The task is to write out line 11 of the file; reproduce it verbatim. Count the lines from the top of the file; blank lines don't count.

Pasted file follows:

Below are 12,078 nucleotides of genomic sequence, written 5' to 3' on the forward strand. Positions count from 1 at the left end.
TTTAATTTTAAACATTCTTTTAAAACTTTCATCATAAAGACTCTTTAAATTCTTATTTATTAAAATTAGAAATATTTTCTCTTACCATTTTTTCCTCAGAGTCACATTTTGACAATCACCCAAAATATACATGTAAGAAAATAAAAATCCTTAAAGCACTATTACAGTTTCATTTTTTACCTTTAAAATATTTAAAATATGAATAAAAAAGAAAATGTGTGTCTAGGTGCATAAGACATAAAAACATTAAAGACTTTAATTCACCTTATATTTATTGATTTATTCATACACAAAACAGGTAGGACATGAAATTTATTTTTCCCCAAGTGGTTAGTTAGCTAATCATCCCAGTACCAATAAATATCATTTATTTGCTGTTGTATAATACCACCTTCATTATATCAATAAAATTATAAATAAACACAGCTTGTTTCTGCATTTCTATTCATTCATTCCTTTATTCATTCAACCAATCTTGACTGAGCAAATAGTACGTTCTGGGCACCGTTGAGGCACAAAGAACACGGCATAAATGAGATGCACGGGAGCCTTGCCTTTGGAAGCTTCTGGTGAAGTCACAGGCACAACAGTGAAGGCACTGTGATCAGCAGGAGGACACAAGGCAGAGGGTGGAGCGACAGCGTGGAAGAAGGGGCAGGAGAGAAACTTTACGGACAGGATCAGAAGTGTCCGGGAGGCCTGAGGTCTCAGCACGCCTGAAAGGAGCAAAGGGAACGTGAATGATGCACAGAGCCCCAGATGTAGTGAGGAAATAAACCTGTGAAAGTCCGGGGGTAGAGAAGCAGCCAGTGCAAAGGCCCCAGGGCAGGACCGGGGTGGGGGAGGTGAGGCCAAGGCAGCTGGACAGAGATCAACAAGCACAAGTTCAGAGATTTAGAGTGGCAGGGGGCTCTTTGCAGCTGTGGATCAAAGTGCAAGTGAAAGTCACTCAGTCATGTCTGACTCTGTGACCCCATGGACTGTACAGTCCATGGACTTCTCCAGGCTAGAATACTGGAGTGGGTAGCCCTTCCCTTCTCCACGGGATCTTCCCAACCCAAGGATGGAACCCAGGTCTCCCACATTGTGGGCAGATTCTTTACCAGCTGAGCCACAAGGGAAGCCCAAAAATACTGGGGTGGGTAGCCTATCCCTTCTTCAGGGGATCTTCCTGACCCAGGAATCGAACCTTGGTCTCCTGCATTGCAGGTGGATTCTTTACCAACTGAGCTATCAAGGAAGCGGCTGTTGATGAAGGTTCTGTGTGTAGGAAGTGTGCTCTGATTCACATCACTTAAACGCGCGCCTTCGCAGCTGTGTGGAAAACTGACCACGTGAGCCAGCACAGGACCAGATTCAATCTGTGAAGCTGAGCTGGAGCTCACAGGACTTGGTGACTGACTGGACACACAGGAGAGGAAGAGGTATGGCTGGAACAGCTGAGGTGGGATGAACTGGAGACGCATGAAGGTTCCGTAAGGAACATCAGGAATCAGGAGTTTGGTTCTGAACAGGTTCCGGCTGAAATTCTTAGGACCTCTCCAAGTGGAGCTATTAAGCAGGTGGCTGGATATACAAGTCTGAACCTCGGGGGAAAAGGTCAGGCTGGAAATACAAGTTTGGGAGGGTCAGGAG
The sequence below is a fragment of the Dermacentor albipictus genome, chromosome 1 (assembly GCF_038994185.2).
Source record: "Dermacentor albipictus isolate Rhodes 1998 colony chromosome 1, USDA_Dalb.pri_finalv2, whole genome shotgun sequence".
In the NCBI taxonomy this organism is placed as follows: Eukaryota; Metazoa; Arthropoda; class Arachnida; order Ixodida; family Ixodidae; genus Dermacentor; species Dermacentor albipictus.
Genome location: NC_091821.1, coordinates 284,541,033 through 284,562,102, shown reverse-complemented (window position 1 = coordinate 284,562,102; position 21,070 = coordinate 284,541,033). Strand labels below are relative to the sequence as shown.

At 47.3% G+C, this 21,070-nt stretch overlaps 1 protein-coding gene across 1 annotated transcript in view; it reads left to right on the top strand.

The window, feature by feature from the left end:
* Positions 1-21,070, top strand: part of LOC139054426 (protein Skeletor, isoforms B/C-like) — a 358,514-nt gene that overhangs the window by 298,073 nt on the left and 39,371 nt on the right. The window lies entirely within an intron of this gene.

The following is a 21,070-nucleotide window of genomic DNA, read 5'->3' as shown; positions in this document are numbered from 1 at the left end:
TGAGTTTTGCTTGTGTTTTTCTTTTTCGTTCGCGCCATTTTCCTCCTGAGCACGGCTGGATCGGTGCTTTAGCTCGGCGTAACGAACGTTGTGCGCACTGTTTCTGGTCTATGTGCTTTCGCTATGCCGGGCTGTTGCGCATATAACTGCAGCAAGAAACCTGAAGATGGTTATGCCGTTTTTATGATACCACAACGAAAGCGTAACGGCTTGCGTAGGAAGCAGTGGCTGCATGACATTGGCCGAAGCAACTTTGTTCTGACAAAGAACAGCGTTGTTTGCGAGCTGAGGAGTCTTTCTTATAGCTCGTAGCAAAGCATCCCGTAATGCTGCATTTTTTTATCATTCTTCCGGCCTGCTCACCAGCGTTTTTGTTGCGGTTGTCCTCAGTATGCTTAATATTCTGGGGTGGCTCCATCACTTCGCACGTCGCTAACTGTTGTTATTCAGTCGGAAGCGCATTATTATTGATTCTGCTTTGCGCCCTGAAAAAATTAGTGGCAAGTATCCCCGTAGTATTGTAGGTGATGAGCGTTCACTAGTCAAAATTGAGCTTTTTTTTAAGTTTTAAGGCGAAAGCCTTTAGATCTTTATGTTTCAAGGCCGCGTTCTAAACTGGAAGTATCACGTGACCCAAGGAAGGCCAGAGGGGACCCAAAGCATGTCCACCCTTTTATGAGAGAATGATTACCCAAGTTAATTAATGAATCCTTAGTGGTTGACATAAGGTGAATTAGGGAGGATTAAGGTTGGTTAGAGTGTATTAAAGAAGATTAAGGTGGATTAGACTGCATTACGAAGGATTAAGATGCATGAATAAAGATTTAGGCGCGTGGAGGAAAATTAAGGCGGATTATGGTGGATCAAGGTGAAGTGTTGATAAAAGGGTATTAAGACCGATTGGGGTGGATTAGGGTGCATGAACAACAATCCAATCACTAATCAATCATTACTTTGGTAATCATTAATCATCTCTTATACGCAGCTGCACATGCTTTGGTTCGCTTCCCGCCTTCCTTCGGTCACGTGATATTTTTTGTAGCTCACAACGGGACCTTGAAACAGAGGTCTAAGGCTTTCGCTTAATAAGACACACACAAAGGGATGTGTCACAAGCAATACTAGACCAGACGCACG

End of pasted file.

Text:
TGAGTTTTGCTTGTGTTTTTCTTTTTCGTTCGCGCCATTTTCCTCCTGAGCACGGCTGGATCGGTGCTTTAGCTCGGCGTAACGAACGTTGTGCGCACTGTTTCTGGTCTATGTGCTTTCGCTATGCCGGGCTGTTGCGCATATAACTGCAGCAAGAAACCTGAAGATGGTTATGCCGTTTTTATGATACCACAACGAAAGCGTAACGGCTTGCGTAGGAAGCAGTGGCTGCATGACATTGGCCGAAGCAACTTTGTTCTGACAAAGAACAGCGTTGTTTGCGAGCTGAGGAGTCTTTCTTATAGCTCGTAGCAAAGCATCCCGTAATGCTGCATTTTTTTATCATTCTTCCGGCCTGCTCACCAGCGTTTTTGTTGCGGTTGTCCTCAGTATGCTTAATATTCTGGGGTGGCTCCATCACTTCGCACGTCGCTAACTGTTGTTATTCAGTCGGAAGCGCATTATTATTGATTCTGCTTTGCGCCCTGAAAAAATTAGTGGCAAGTATCCCCGTAGTATTGTAGGTGATGAGCGTTCACTAGTCAAAATTGAGCTTTTTTTTAAGTTTTAAGGCGAAAGCCTTTAGATCTTTATGTTTCAAGGCCGCGTTCTAAACTGGAAGTATCACGTGACCCAAGGAAGGCCAGAGGGGACCCAAAGCATGTCCACCCTTTTATGAGAGAATGATTACCCAAGTTAATTAATGAATCCTTAGTGGTTGACATAAGGTGAATTAGGGAGGATTAAGGTTGGTTAGAGTGTATTAAAGAAGATTAAGGTGGATTAGACTGCATTACGAAGGATTAAGATGCATGAATAAAGATTTAGGCGCGTGGAGGAAAATTAAGGCGGATTATGGTGGATCAAGGTGAAGTGTTGATAAAAGGGTATTAAGACCGATTGGGGTGGATTAGGGTGCATGAACAACAATCCAATCACTAATCAATCATTACTTTGGTAATCATTAATCATCTCTTATACGCAGCTGCACATGCTTTGGTTCGCTTCCCGCCTTCCTTCGGTCACGTGATATTTTTTGTAGCTCACAACGGGACCTTGAAACAGAGGTCTAAGGCTTTCGCTTAATAAGACACACACAAAGGGATGTGTCACAAGCAATACTAGACCAGACGCACG